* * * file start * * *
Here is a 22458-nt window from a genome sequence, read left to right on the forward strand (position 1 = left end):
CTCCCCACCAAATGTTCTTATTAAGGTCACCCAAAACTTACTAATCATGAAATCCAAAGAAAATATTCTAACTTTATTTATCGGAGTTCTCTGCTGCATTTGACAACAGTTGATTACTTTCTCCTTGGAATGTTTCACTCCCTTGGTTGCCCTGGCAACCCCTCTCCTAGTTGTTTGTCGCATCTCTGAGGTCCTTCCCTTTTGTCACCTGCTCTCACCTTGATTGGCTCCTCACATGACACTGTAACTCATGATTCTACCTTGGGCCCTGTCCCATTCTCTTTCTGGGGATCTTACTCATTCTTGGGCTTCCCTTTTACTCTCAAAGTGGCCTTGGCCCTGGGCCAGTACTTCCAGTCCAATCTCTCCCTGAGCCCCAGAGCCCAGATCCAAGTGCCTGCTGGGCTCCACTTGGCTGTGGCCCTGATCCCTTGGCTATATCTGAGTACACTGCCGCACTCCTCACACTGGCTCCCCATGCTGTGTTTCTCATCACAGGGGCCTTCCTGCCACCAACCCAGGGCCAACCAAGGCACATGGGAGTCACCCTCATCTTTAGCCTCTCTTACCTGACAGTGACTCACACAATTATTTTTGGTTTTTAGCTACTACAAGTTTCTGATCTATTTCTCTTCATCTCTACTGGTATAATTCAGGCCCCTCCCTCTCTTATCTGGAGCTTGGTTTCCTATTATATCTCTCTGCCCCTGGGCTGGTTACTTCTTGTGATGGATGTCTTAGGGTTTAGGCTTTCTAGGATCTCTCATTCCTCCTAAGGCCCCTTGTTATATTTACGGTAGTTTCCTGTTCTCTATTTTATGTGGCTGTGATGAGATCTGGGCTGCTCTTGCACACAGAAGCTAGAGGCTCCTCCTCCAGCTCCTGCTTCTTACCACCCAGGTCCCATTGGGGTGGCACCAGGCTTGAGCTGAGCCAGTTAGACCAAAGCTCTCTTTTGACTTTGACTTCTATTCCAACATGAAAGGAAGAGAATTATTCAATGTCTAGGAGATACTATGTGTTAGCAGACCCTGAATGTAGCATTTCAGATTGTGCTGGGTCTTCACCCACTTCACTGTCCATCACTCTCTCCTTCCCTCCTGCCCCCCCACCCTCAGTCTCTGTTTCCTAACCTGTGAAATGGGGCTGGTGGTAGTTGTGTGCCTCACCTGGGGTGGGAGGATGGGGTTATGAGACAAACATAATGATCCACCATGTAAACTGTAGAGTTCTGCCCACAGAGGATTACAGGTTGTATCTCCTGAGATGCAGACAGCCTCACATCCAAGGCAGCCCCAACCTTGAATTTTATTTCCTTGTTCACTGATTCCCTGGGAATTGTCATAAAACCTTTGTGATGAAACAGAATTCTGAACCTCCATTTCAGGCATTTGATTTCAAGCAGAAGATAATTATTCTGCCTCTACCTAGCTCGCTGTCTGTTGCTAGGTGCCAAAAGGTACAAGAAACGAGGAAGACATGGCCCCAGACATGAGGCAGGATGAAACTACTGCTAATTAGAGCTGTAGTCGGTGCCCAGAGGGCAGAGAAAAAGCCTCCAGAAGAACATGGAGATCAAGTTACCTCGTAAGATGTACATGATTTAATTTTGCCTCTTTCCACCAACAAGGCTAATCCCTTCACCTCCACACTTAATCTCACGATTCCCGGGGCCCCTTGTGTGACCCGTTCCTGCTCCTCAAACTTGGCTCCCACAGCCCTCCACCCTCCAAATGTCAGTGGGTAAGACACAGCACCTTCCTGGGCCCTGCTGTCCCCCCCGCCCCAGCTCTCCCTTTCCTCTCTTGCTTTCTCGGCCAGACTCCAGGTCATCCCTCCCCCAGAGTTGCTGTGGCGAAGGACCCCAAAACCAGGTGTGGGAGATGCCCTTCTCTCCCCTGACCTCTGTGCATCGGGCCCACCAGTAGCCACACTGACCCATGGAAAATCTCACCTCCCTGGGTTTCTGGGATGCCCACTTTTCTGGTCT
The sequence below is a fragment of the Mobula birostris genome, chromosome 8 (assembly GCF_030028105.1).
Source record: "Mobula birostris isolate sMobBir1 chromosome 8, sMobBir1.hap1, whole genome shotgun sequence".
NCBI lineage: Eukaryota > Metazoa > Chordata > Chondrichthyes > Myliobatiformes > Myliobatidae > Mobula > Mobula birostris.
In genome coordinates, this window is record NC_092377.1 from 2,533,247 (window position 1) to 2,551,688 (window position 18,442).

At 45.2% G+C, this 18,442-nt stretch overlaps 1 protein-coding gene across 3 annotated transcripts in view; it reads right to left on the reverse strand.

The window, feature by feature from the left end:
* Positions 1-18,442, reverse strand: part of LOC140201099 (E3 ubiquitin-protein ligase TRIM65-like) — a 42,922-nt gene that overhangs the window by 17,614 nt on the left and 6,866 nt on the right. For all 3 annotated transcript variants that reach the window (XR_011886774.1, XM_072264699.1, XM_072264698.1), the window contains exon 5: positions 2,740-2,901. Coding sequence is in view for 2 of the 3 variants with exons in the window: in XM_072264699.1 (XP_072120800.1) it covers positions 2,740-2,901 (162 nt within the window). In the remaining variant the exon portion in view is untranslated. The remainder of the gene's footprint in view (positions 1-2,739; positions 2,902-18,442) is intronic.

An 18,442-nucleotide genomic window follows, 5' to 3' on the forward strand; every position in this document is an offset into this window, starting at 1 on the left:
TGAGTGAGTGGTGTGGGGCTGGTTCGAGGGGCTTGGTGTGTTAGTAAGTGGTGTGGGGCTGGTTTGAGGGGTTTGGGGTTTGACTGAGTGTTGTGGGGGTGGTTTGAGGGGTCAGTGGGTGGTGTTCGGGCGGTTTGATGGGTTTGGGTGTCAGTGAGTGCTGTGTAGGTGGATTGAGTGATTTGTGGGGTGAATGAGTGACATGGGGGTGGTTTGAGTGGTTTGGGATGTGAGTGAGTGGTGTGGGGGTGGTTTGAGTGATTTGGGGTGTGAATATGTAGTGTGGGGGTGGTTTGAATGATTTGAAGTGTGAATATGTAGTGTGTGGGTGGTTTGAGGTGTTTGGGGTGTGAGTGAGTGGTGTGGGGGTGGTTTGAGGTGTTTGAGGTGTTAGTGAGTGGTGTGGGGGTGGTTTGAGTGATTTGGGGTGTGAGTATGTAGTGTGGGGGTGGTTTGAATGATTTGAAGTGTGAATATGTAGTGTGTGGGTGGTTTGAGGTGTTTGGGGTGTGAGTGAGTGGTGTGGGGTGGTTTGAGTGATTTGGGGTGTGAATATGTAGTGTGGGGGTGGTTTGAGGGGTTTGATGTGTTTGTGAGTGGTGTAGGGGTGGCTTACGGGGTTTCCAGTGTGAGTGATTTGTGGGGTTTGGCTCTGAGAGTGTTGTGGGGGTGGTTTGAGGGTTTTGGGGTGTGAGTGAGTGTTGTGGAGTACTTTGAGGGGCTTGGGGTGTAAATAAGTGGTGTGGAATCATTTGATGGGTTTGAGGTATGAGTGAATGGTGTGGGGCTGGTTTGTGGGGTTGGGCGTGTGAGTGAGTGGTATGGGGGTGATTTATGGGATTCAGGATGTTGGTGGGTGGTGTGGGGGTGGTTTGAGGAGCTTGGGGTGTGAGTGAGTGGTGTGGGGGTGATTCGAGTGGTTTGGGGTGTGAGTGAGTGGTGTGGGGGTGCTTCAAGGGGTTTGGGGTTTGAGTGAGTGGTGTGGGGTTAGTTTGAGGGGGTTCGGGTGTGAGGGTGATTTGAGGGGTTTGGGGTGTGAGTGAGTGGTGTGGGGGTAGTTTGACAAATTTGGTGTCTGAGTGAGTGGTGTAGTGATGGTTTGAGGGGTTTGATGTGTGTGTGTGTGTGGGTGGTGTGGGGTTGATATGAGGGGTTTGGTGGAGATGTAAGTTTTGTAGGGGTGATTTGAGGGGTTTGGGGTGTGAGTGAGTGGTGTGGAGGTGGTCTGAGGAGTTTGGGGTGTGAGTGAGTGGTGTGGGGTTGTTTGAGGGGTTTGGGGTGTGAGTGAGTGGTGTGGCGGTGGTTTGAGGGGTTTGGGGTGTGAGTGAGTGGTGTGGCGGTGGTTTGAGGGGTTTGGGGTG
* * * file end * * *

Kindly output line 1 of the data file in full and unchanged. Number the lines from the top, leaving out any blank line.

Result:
Here is a 22458-nt window from a genome sequence, read left to right on the forward strand (position 1 = left end):